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Unformatted text preview: SSC306 I. Introduction to the Problem: This analysis examines data collected on the top 100 Global Brands identified by Interbrand. To determine if the amount of media coverage attained by a company, its advertising expenditures and brand loyalty are related to its brand value, variables such as brand value, ad expenditures, brand loyalty, media penetration, and brand mentions are studied in the analysis. The brand value data was collected from Interbrand’s published report of the top 100 Global Brands, and the corresponding data was combined from a variety of sources. Some data is unavailable for several brands, particularly ad expenditure data, due to various reasons. Ultimately, the reliability and generalizability of this analysis will be determined. II. Descriptive Statistics: Count Median Q1 QB ” Min. Max. Mean IQR Range SD Table 0.1: Descriptive Statistics Brand Media Lead Par. Mentions Text Mentions Headline Value Penetration Mentions _ 98 98 98 _ 9198.00 M mm Brand III. Statistical Analysis: Question 1. Frequency N O H LI'I H O OUI Figure 1.1: Brand Value for US Brands Figure 1.2: Brand Value for non-US Brands u—ni-nN OLI‘O new”; Frequency 5 ‘7‘ _ IFrequency 0 WWW-WWWVV IFrequency OOOOOOOOOOOOOOOOO §§§§§§§§§§§§§§§§§ a°°e°°¢°°°¢°°°so°°$°°§°¢°°§°°°§°° HHNNNmmvvv-nmwww l BrandValue V” .1, BrandValue \/ Ch: 544—4 Ch: 4555.25 Q1: 90455.5 Qas ll3l4—l.‘l‘5 Question 2. s, ? Fig; 2.1: The Normal Model for Brand Loyalty Figure 2.1: Brand Loyanv / / ‘ I Frequency -24.15 17.52 59.19 100.86143.53184.20 225.87 '3 "R —\ O l 2 5 Question 3. Table 3.1: Correlation Matrix Brand Ad Media Lead Value Exnditure Penetration Lo a Headline Parrah Text Brand Value 1.000 — —_-— 1.000 Media mum—- m— 0.263 Lead Pararah 0.534 0.321 0.991 0.165 0.519 0.305 0.981 0.132 0.916 m Question 4. Figure 3.1 Brand Value vs. Media Penetration Figure 4.1: Residual Plot 80000 , ,, ,, ........h..... H. (Residuals vs. Media Penetration) 70000 we 7 ~ .7 r 50000 60000 ~ 0 r to ' ~ 50000 ~ % 50000 L w ’ e e w VI 40000 e o E 40000 f r. r r. V 30000 ~ 0 l/ g 30000 ~07 20000 O 7 O O V V OBrand Value 20000 t..- 9 w "9.77 «mm imwflw e Residuals .,. z 10000 - . O o .9 Q Q 9. . Q . , . , . 0 ¢ , ~ 0 1 400000 500000 600000 700000 ’ e e o e 0 10000 7 7.7777177777777777 ofifyff. 10000 0 200000 400000 600000 800000 40000 ‘ -30000 1 Media Penetration Media Penetration b‘: (\% b‘: , 53q(ia4ai.48 i2i45fl5— 080365253) IV Discussion ofResults : 557 be + o OBW‘edm penei’mdnon l/ Question}; The histograms demonstrated in figure 1.1 and figure 1.2 are similar in shape as they are both unimodal and skewed to the right/ The non-US histogram has an outlier‘tfinote around 3400, while the US histogram has extreme outliers/around 5900 and 6600. The US histogram also appears to have a gap in data from about 1600 to 2000, making what could be twq groups of data without the extreme outliers. The center of the brand values is bestdescn'bed by the median’since both histograms are skewed to the right. US brands have a median of 8344, 6d the non-us brands 6 £55:The spread of the brand values is best deyibed by the 101? and the range: US Brands have an IQR of 15012 and a range of 63329, and non-us brands 7057 and 32541 respectively. While the minimum for both histograms are about the same, the maximum for US brands (66667) is almost double that of non-US brands (35942). Thus, US brands have a wider range of brand values and a larger center than non-US brands, which is mostly due to its extreme outliers. The US brand value distribution would be much more similar to non-US brands if it were configured without its extreme outliers. The mode for both US and non- US brands values falls between 4000 and 8000. These histograms are an appropriate model of the distribution of brand values and are reliable because both variables are quantitative. V/ Question 2: In order to determine if a brand loyalty score of 148 is really good, the standard normal model is used in figure 2.1 to demonstrate what brand loyalty values are considered normal. The value 148 falls about 1 standard deviation above the mean, indicating that it is above-averagei/Since anything outside of 3 standard deviations is considered unusual, a score above 225.87 would be extremely good brand loyalty. Thus, the brands’ initial feeling that it has really good brand loyalty is not correct/ With a score of 148 the brand has good brand loyalty, but it could improve to have really good brand loyalty by reaching to 2 or 3 standar deviations above the mean. The normal model is appropriate and reliable for this data because the assumptions of normal distribution are met. As demonstrated in figure 2.1, the histogram’s distribution of brand loyalty is unimodal and roughly symmetric. Question 3: The correlation matrix in table 3.1 shows that media penetration/is the most correlated with brand value because its correlation coefficient is the closet to +/- 1, which corresponds to a strong linear association. The scatterplot in figure 3.1 shows a positive direction that is fairly linear‘ifi form and moderatelyfiong in strength. There are a cluster of points near the intersection of the x and y axis that extends along the x-axis. There are some outliers‘vvith high leverage and several with high residuals. The correlation matrix is appropriate and reliable since the assumptions — the quantitative variable condition, the straight enough condition, and the outlier condition — are met. The variables are quantitative, and it’s assumed that the correlations between the variables are linear with no extreme outliers, which would be checked with scatterplots. ‘/ / Question 4: By using an estimated regression line (shown in statistical analysis #4), b (1 value can be predicted for a brand with a media penetrations of 50,000: 5576.32 + .05(50,000) = 8076.32. e accuracy of this prediction can be checked by looking at the residuals plot in figure 4.1, which shows a negative residual around 50,000 meaning that the predicted value is an overestimate. The residuals plot shows a pattern and changing spread, which violates the Equal variance assumption of correlation and warrants caution about the conclusions made from the correlation. While the residuals plot fails to meet the right assumptions for correlation, it is still appropriate and reliable because it demonstrates the error of the estimated regression liner/The estimated regression line yields a larger coefficient for brand value (55 76.32) than the residuals plot (5460.23) because the estimated regression line is based on descriptive table statistics while the residuals plot is based only on viable pairs of data."l‘hus, there is error in the estimated regression line, particularly the inflated coefficient for brand value. This error is due to the two cases that have no media penetration values to correspond with their brand values. The error is reflected in the residuals plot as many of the points are negative and indicate that the predicted brand values (are an overestimate. About 28% of the variation in brand value can be accounted for by media penetration. l/ There is very little generalizability in the results of this analysis because the data are not random but collected from the top 100 global brands according to interbrand. The results are hard to generalize to a larger population because the sample is a specific group of brands. It would be incorrect to extrapolate the results from this analysis to other brands not in Interbrand’s top 100. However, the results found for the sample in this analysis are appropriate because all the proper assumptions were met for most questions, and when the assumptions were not met caution was noted about the reliability of the results. Bonus: Does using brand loyalty and media penetration to predict brand value with multiple regression lead to a more accountable prediction? The multiple regression line for predicting brand value by media penetration and brand loyaty: /\ Brand Loyalty = -l49.05 + .05 Media Penetration + 58%Brand Loyalty \/ R square is not a reliable value for predicting the/ percentage of variation in brand value because no matter what variable you add, this number always increases. In order to determine what percentage of brand value is accounted for by media penetration and brand loyalty the adjusted R square must be examined. About 30% of brand loyalty is accounted for by media penetration and brand loyalty. By looking at r square for media penetration in question 4, it can be argued that only 2 % of the variability in brand value is accounted for by brand loyalty. This percentage is not high enough to consider brand loyalty a significant variable in predicting brand value, but it could be argued that media penetration is significant to predicting brand value since it is accountable for 28% of its variation. These results indicate a lurking variable or variables that most likely account for a larger percentage of the variability in brand value, and would therefore be a better predictor of brand value. Overall the prediction is a little more accountable with brand loyalty factored in, but not significantly enough to use the multiple regression equation with high confidence. ...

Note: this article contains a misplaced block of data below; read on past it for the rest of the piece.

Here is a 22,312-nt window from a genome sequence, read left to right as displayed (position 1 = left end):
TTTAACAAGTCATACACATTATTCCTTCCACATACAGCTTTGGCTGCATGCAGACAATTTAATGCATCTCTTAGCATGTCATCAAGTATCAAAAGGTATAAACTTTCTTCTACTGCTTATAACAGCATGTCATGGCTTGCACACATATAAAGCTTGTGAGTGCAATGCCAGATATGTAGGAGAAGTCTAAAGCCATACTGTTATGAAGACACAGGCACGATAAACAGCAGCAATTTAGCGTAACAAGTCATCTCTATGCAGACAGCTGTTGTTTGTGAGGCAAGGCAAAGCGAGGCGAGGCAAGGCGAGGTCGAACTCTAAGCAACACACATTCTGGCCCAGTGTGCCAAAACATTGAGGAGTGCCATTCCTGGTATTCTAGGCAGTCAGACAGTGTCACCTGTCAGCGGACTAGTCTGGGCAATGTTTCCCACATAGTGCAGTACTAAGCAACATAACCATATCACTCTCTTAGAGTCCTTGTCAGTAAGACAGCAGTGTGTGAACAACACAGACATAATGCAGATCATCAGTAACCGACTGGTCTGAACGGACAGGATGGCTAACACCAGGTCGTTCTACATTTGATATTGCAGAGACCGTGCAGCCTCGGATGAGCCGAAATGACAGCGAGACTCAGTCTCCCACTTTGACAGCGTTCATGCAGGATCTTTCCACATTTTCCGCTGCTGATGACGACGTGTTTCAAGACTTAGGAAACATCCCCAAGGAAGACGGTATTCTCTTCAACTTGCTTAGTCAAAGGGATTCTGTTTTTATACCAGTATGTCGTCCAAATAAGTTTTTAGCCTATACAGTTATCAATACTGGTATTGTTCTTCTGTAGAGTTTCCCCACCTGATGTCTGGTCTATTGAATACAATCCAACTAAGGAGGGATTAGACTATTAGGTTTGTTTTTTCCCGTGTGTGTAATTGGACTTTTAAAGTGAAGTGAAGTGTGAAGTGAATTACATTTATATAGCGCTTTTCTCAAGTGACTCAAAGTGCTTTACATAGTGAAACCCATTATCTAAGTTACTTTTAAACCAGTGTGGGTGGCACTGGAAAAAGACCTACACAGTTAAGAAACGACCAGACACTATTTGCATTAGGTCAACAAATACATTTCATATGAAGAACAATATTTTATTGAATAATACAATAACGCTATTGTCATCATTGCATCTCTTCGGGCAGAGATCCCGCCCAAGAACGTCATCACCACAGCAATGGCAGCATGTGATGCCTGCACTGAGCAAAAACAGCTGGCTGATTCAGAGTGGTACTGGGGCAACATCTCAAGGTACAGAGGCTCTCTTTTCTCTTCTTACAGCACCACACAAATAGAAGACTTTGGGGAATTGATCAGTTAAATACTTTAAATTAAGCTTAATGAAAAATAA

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This note was uploaded on 11/12/2010 for the course SSC 57531 taught by Professor Collins during the Fall '10 term at University of Texas.

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Take Home Exam 1 Example - Brand Loyalty 2 - SSC306 I...